The signature of some paintings belonging to these early years raises some important issues. Except in embroideries (where his inscriptions read “Depero”), Depero typically signed his last name in capital letters until the 1920s. Around 1927, slightly before his departure to New York, “p-bar” (i. e. “p” cut by the horizontal dash along the shaft) began appearing in his inscriptions. We do not find this notation – or even “p” with an underscore – in the ‘Bolted Book,’ nor in the signature of the Panoramagico of 1925 (Depero Futurista, 115), nor in the Campari advertisements (Depero Futurista, 191–197) – which are black & white prints dated 1926–1927. The signature on the Costumi per ANIHCCAM del 3000 of 1924 (Depero Futurista, 139) has a “p-bar” that can be interpreted as a quick underscore, but that handwritten entry belongs to 1927. A “p” underlined with a short dash appears in the colored prints of Mandorlato ‘Vido’ (1924), Study for the RIM ads (1924–1926).45 The “p-bar” probably evolved from the underlined “p,” which intended to emphasize to the author’s surname. In the Unica confectionery company ads from 1927–1928 (all colored typographic prints), the printed signature clearly includes the “p-bar,”46 as do those inscriptions in the many colored prints that the artist completed in New York (October 1928–October 1930). Of course, we can find many “p-bar” signatures in works prior to 1927, presumably added later (we can be sure only for some of them), as exams can demonstrate when a previous signature is found under the repainting, as in some of the former Gianni Mattioli pieces, or as photographs of the time can prove. It is known, in fact, that Depero, as many other artists, signed a lot of his works (also on paper) years later, when he had to show, publish, or sell them. An in-depth study of these documents should be undertaken. In the case of embroideries, the signature could be considered coeval, but we know that some confusion in dating exists also about such objects.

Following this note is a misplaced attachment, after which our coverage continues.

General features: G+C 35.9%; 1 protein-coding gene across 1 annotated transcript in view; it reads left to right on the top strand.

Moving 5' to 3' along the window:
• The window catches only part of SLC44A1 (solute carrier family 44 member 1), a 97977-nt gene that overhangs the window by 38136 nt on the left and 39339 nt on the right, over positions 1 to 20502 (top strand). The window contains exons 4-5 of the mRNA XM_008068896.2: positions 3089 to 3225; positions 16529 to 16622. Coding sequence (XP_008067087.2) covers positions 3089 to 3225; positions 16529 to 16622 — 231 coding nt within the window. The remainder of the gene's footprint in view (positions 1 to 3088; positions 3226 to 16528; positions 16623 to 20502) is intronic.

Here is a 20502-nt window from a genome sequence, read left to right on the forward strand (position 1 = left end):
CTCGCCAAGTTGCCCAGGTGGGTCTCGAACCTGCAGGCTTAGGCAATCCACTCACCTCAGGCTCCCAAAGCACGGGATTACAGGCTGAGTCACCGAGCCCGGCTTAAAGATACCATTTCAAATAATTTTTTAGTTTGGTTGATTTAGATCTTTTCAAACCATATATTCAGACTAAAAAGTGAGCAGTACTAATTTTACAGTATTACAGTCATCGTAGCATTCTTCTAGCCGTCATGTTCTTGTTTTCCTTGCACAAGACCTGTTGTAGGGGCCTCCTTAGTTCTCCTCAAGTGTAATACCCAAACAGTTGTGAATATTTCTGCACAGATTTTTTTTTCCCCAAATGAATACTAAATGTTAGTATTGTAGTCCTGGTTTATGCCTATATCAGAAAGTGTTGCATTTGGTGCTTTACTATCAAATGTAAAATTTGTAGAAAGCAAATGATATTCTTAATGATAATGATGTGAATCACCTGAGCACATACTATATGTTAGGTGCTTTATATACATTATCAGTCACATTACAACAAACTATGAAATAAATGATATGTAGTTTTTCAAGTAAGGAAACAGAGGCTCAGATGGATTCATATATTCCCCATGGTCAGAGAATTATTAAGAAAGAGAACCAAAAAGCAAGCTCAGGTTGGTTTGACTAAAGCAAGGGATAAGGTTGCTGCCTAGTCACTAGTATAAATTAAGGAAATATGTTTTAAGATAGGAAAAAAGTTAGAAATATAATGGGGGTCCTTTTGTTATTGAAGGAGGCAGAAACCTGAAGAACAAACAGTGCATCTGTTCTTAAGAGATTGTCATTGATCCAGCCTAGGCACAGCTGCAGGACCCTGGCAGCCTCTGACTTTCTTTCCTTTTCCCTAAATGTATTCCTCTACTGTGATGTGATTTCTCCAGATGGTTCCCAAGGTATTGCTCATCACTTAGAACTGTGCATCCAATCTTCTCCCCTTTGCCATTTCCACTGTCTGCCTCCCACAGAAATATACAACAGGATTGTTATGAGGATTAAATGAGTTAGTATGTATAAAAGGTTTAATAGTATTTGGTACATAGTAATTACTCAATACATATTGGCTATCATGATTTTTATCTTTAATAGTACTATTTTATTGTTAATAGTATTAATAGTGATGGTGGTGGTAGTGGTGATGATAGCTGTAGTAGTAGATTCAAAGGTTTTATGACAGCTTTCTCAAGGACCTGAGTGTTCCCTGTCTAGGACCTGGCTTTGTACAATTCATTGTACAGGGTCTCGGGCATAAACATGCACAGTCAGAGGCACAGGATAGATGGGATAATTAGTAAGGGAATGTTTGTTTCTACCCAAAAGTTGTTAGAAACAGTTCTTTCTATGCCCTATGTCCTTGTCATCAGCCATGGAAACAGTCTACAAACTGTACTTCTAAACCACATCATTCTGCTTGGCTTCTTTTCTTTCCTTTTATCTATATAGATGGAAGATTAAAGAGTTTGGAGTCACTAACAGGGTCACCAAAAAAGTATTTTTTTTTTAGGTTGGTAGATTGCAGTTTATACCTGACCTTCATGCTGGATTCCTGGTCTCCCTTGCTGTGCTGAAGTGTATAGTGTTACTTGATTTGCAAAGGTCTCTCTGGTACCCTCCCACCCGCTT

Baldacci, Paolo and Gianluca Poldi. “‘La camera incantata’ e ‘Madre e figlio’: il metodo di lavoro di Carrà nel 1917 tra Villa del Seminario e la mostra alla Galleria Paolo Chini.” Studi OnLine. Archivio dell’Arte Metafisica II, 4 (2015; but 2016): 20–31.
Belli, Gabriella. La casa del mago: Le arti applicate nell’opera di Fortunato Depero 1920–1942. Milan: Charta, 1992. Exhibition catalogue.
Belli, Gabriella and Beatrice Avanzi, eds. Depero Pubblicitario: dall’auto-réclame all’architettura pubblicitaria. Milan: Skira, 2007. Exhibition catalogue.
Bosia, Daniela. Il Buxus: un materiale “moderno.” Milan: Franco Angeli, 2005.
Depero, Fortunato. Depero Futurista. Milan: Dinamo Azari, 1927.
de Finis, Lia, ed. La Scuola Reale Elisabettina di Rovereto: Docenti e allievi nel contesto del primo Novecento. Trento: Fondazione Cassa di Risparmio di Trento e Rovereto, 2008. Exhibition catalogue.
Fagiolo Dell’Arco, Maurizio, ed. Depero. Milan: Electa, 1989. Exhibition catalogue.
Galeotti, Monica, Daniela Pinna, and Rocco Mazzeo, eds. Scientific Examination for the Investigation of Paintings: A Handbook for Conservators-Restorers. Centro Di: Florence, 2009.
Oltrogge, Doris. “The Use of VIS Spectroscopy in Non-Destructive Paint Analysis,” online-edition available at http://www.museenkoeln.de/impressionismus/download/Oltrogge_VIS-Spectroscopy_eng.pdf, Cologne, 2008.